Don’t set aside more than eight hours to sleep. Pay attention to what you eat and drink. Don’t go to bed hungry or stuffed. Keep your room cool, dark and quiet.
Include physical activity in your daily routine. Research shows that poor sleep has immediate negative effects on hormones, exercise performance and brain function (1, 2, 3, 4,. Conversely, sleeping well can help you eat less, exercise better, and be healthier (2, 8, 9,. Over the past few decades, both the quality and quantity of sleep have declined.
In fact, many people regularly sleep poorly (11, 1). Here are 17 evidence-based tips for better sleep at night. Your body has a natural timekeeping clock known as a circadian rhythm (13, 1). It affects the brain, body and hormones, helping you stay awake and telling your body when it’s time to sleep (14, 1) Natural sunlight or bright daylight helps keep your circadian rhythm healthy.
This improves energy during the day, as well as the quality and duration of nighttime sleep (16, 17, 1). In people with insomnia, exposure to bright light during the day improves sleep quality and duration. It also reduced the time it took to fall asleep by 83% (1). A similar study in older adults found that 2 hours of exposure to bright light during the day increased the amount of sleep in 2 hours and sleep efficiency by 80% (20).
Exposure to light during the day is beneficial, but exposure to night light has the opposite effect (21, 2). Again, this is due to its effect on the circadian rhythm, tricking the brain into thinking it’s still daytime. This reduces hormones such as melatonin, which help you relax and sleep soundly (23, 2). Blue light tricks your body into thinking it’s daytime.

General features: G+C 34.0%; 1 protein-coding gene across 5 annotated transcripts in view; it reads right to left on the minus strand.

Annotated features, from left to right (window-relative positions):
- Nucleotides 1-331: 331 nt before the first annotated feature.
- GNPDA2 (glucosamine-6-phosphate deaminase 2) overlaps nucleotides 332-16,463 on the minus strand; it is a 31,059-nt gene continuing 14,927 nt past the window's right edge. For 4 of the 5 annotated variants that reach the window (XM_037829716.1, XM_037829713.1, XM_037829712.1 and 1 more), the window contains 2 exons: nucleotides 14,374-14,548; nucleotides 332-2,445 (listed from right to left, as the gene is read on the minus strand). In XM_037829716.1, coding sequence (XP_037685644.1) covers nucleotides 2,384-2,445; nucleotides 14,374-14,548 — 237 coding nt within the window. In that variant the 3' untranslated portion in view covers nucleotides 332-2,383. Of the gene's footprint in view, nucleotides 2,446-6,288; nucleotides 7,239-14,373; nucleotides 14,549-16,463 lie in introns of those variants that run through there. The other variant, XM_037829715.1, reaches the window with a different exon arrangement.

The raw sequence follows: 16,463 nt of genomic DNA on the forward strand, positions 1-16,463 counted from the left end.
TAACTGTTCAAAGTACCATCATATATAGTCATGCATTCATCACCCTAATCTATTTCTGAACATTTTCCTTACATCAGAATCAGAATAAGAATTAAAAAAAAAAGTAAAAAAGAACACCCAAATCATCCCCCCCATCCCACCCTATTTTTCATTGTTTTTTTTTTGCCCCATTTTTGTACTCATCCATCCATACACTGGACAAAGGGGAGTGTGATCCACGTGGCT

There are several ways to reduce exposure to blue light at night. Caffeine has numerous benefits and is consumed by 90% of the U.S. UU. Population (26, 27, 28, 29, 30).
A single dose can improve concentration, energy and athletic performance (31, 32, 3.Caffeine consumption up to 6 hours before bedtime significantly worsened sleep quality in one study (3). Caffeine can stay elevated in the blood for 6 to 8 hours. Therefore, drinking large quantities of coffee after 3—4 p.m. Not recommended, especially if you are sensitive to caffeine or have trouble sleeping (31, 3).
Sleeping during the day can confuse your internal clock, which means you may struggle to sleep at night (36, 3.In fact, in one study, participants ended up sleeping more during the day after taking naps during the day (3). you take naps during the day and sleep well, you don’t have to worry. The effects of a nap depend on the person (39, 40, 4). Being consistent with your sleep and wakefulness can help long-term sleep quality (4).
One study found that participants who had irregular sleep patterns and went to bed late on weekends reported poor sleep (4). that irregular sleep patterns can alter circadian rhythm and melatonin levels, prompting the brain to sleep (43, 44, 4). Melatonin is a key sleep hormone that tells the brain when it’s time to relax and go to bed (4). Often used to treat insomnia, melatonin may be one of the easiest ways to fall asleep faster (47, 4) In one study, taking 2 mg of melatonin before bedtime improved sleep quality and energy the next day and helped people fall asleep faster.